How journalists find the news – BBC My World

How journalists find the news – BBC My World

Hello, I’m Radzi. Today we’re looking
at the different ways that journalists find and gather the news. News stories don’t
always happen quickly – sometimes a story can take months or even years to form. Journalists
have to work hard when researching a story. They need to consider where to find their
sources and figure out what questions to ask to tell their story. The internet has changed
this process over the years by providing access to vast amounts of information. Ultimately,
the thing that fuels many journalists is a sense of curiosity. That’s what drives journalists
to dig deep and to uncover critical details for meaningful news. Let’s take a look. The media landscape is changing and journalists
are finding new ways of covering the news. In the past, reporters found the news by talking to sources updates from correspondents,
and news agencies on the ground, and newspapers. Nowadays, they still use their traditional
and trusted sources. But there are new tools to find out what people
are talking about online. When something big happens in the world people post on social media. News systems flash. Correspondents around the world send alerts. Journalists put in calls to find out what’s going on and send teams to the scene. Reporters talk to eyewitnesses and emergency services, gather interviews and statements report live or send in material for other parts of the newsroom to use. So the point of journalism hasn’t changed but there’s so much more information out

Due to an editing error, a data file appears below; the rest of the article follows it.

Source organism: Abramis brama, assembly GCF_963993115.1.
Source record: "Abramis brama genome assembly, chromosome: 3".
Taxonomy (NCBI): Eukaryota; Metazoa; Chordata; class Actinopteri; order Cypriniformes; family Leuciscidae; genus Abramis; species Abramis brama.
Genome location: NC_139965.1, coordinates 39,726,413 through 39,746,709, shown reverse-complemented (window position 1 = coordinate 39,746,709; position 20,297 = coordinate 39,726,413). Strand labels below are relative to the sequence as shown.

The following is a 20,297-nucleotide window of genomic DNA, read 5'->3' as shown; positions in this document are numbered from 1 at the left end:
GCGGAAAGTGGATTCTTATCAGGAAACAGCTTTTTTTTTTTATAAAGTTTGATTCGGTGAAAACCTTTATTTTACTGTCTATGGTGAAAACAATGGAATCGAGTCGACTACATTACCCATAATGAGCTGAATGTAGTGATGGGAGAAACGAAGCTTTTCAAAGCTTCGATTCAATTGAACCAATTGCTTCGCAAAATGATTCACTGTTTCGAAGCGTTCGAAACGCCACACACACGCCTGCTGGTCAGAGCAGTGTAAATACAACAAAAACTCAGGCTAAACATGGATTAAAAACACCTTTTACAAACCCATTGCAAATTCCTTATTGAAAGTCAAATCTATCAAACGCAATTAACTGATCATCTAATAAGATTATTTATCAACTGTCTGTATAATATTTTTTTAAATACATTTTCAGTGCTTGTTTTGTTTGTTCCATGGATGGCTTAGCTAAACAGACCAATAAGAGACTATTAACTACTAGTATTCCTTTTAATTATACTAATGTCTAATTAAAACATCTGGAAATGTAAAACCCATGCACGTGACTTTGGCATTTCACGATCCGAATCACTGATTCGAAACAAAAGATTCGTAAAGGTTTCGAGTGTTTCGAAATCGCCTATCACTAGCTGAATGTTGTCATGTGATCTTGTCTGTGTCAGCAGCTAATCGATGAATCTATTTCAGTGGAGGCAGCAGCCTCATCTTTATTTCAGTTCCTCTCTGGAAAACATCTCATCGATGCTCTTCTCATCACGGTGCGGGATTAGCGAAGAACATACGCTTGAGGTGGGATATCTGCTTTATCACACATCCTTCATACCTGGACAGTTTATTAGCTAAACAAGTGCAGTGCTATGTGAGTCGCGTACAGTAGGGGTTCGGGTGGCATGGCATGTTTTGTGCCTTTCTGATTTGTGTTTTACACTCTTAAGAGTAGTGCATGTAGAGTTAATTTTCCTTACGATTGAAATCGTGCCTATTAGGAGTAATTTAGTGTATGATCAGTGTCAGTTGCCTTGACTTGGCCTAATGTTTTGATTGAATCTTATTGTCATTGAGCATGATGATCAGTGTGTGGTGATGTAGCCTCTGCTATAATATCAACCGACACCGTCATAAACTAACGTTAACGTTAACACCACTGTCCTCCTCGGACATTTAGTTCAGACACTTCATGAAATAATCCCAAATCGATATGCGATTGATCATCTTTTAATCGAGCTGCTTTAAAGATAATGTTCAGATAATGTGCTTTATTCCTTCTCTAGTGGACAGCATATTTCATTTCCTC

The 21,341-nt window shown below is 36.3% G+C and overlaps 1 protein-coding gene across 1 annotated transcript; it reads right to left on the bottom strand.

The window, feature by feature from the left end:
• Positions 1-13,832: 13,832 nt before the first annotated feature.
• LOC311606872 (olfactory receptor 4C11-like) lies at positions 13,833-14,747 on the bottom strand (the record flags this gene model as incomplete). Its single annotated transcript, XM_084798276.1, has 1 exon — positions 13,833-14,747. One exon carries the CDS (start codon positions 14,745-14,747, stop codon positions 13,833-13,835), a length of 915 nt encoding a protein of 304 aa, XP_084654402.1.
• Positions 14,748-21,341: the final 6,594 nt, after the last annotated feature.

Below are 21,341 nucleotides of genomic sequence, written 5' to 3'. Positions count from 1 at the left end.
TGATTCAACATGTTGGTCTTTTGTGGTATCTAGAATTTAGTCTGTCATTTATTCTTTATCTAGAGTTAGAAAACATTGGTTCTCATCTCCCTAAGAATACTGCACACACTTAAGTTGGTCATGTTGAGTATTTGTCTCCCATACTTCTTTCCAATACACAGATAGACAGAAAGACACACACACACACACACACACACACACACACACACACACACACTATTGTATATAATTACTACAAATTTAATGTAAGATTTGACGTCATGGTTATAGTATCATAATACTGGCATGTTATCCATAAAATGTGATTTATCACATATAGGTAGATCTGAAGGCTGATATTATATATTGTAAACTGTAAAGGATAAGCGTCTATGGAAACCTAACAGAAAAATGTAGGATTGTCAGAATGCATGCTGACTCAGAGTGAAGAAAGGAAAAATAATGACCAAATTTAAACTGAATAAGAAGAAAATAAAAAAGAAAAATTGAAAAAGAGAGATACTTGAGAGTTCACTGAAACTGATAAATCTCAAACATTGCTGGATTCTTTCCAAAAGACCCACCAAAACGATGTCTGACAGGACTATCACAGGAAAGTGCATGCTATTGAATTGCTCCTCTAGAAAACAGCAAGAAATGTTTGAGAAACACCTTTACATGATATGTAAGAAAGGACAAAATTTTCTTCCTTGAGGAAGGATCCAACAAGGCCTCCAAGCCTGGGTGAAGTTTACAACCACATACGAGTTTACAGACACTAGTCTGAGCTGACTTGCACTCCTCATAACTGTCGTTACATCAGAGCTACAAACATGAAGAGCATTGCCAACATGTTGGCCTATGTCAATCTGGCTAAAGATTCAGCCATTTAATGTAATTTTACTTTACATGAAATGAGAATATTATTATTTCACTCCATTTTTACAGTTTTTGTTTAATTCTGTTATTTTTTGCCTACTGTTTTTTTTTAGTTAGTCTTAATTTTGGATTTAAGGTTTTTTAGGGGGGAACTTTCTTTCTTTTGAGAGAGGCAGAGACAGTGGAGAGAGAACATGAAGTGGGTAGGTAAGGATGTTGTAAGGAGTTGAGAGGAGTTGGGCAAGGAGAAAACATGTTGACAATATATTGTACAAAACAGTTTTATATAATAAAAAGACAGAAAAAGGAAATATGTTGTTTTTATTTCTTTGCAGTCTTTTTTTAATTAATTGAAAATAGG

there that journalists use different tools to tell people what’s happening. Thanks for watching! Now you’re ready to
identify the process of gathering the news, ask investigative questions, and discuss the
importance of being a curious journalist.

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